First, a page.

"They would just say that there needs to be investment in fertilizers and irrigation to do this, but there just isn't the money for that. You can organize farmers into communities where they can have their own water collection systems, their own small canals. It is so simple and there is no need for really big investment."

Li, a spry, wiry figure, works closely with the farmers in their own communities and likes the contact with local people.

"I find this work very interesting. I don't actually stay in the villages because you can easily contract malaria. I stay in very remote and often not very good local hotels," he laughs.

Li believes many of the problems Africa now faces relate to the colonial period when many African countries were run by European powers.

"There was very little in the way of industrialization and agriculture was not very developed. You had these very little colonial economies within the countries that just basically hired local labor. It was often about just transporting raw materials out to Europe."

The academic insists the experience was very different in white Commonwealth countries of Australia, New Zealand and Canada.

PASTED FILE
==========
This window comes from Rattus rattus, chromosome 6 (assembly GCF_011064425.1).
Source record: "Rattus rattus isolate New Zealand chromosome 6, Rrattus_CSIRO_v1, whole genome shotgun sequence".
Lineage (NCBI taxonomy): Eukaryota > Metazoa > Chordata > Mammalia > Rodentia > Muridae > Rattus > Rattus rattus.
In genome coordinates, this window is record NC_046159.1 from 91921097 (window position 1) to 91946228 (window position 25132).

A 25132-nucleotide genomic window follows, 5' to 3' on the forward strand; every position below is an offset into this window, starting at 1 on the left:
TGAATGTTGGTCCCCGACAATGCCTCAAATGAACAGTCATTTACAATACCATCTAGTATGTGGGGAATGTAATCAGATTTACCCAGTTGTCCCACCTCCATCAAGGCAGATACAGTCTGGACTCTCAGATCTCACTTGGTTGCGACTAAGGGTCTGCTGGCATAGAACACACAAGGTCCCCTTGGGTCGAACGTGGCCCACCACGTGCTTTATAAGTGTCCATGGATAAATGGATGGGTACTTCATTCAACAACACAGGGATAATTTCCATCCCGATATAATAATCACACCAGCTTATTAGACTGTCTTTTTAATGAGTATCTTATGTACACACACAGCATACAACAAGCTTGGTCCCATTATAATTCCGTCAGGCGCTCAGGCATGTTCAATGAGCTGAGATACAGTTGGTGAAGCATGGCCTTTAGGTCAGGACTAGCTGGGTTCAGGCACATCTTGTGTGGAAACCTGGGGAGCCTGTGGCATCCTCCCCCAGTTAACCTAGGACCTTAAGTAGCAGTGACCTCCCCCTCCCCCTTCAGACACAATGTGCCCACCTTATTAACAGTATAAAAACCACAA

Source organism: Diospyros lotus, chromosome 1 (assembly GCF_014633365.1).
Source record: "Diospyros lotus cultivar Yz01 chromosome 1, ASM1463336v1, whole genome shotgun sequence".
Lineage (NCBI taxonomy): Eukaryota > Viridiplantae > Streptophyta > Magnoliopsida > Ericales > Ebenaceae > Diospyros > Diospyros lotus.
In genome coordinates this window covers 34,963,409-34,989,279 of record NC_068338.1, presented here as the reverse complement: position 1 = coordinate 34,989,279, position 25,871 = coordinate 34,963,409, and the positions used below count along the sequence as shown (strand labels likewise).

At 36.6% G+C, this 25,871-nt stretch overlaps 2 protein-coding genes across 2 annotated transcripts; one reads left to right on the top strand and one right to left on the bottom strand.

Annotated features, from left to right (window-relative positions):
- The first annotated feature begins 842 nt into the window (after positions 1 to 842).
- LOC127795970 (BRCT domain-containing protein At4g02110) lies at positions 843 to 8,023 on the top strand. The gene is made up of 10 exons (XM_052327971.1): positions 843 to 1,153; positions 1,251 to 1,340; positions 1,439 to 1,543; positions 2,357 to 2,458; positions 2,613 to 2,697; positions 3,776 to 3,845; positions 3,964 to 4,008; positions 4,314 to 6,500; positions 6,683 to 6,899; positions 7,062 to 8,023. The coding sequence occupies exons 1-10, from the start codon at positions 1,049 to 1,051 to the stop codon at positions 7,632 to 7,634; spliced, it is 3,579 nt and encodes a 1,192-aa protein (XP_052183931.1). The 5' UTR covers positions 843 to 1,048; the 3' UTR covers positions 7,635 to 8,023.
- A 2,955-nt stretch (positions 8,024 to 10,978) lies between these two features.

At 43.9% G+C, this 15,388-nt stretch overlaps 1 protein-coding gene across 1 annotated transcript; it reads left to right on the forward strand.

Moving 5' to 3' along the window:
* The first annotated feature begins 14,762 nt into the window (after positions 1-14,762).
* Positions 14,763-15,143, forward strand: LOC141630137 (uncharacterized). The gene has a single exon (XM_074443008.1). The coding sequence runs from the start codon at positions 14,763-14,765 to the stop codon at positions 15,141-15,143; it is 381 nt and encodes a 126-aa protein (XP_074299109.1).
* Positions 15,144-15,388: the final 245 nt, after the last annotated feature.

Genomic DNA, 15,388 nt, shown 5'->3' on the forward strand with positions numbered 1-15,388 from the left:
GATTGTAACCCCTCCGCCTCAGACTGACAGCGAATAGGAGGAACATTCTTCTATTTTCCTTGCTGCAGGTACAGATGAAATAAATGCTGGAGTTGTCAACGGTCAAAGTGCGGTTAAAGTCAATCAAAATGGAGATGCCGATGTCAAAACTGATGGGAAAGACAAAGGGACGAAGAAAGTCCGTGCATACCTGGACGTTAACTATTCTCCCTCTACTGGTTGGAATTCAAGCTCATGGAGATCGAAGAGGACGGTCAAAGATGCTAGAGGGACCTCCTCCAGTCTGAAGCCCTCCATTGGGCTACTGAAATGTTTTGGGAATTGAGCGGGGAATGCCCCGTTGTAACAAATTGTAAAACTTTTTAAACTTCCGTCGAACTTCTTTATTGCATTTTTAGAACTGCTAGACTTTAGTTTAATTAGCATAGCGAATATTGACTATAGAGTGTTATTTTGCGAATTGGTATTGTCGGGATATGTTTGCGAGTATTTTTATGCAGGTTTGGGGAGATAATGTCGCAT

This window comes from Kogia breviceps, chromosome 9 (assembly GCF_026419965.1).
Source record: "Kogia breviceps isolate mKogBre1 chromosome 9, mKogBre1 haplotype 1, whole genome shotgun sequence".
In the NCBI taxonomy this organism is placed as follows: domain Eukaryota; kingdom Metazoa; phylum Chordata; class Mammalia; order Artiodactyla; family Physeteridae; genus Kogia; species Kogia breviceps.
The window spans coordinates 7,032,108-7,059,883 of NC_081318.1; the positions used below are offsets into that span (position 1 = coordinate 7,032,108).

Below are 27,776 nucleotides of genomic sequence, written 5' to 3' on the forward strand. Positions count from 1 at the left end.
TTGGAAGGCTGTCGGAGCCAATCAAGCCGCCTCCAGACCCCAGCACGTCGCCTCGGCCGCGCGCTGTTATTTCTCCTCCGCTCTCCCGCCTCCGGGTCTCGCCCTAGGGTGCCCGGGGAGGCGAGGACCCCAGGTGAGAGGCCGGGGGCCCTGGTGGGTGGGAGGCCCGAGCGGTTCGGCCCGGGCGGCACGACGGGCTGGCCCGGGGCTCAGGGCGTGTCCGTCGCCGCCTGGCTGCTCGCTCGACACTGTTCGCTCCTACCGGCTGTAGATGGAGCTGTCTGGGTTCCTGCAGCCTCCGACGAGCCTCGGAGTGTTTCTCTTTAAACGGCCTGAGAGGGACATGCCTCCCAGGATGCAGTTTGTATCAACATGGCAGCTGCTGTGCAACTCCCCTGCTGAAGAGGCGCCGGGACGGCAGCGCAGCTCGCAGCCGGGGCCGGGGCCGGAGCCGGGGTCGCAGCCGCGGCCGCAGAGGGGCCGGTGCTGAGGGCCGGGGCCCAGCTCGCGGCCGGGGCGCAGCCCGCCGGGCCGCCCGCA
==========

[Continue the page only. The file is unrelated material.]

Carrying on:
"These were not really colonies but settler economies. People settled there and invested in infrastructure and there were genuine technology transfers. When the colonizers left Africa in the 1950s and 1960s, the (indigenous) people who were left didn't know how to manage anything. There was no industry anyway and no manufacturing.

Li says that, in contrast, China pioneered irrigation techniques more than 2,000 years ago during the Qin Dynasty (221-207 BC) and that by the time of the Ming Dynasty (1368-1644) had quite advanced agriculture.

"Chinese agriculture was very much green crop-centered, such as wheat and rice, basically food crops. Because Africa is mainly tropical, the main crops were dry, like bananas, cassava and millet. Maize is quite new to Africa," he says.

Li says China's strong agriculture base meant it could also build the foundations of an industrialized economy and this is something that has been a problem for many African countries.

"This is the big difference between China and Africa. China began industrializing from the 1950s onward."

One of the focuses of the debate at the Addis Ababa forum was the book, Up and Out of Poverty, a collection of speeches and articles by President Xi Jinping when he was Party chief of Ningde prefecture of Fujian province almost 30 years ago.

"One of the principles of the book is the importance of self-reliance and that is something that Africa needs to think about," Li said.

"It has been used to being supported by aid and other initiatives and this is very bad."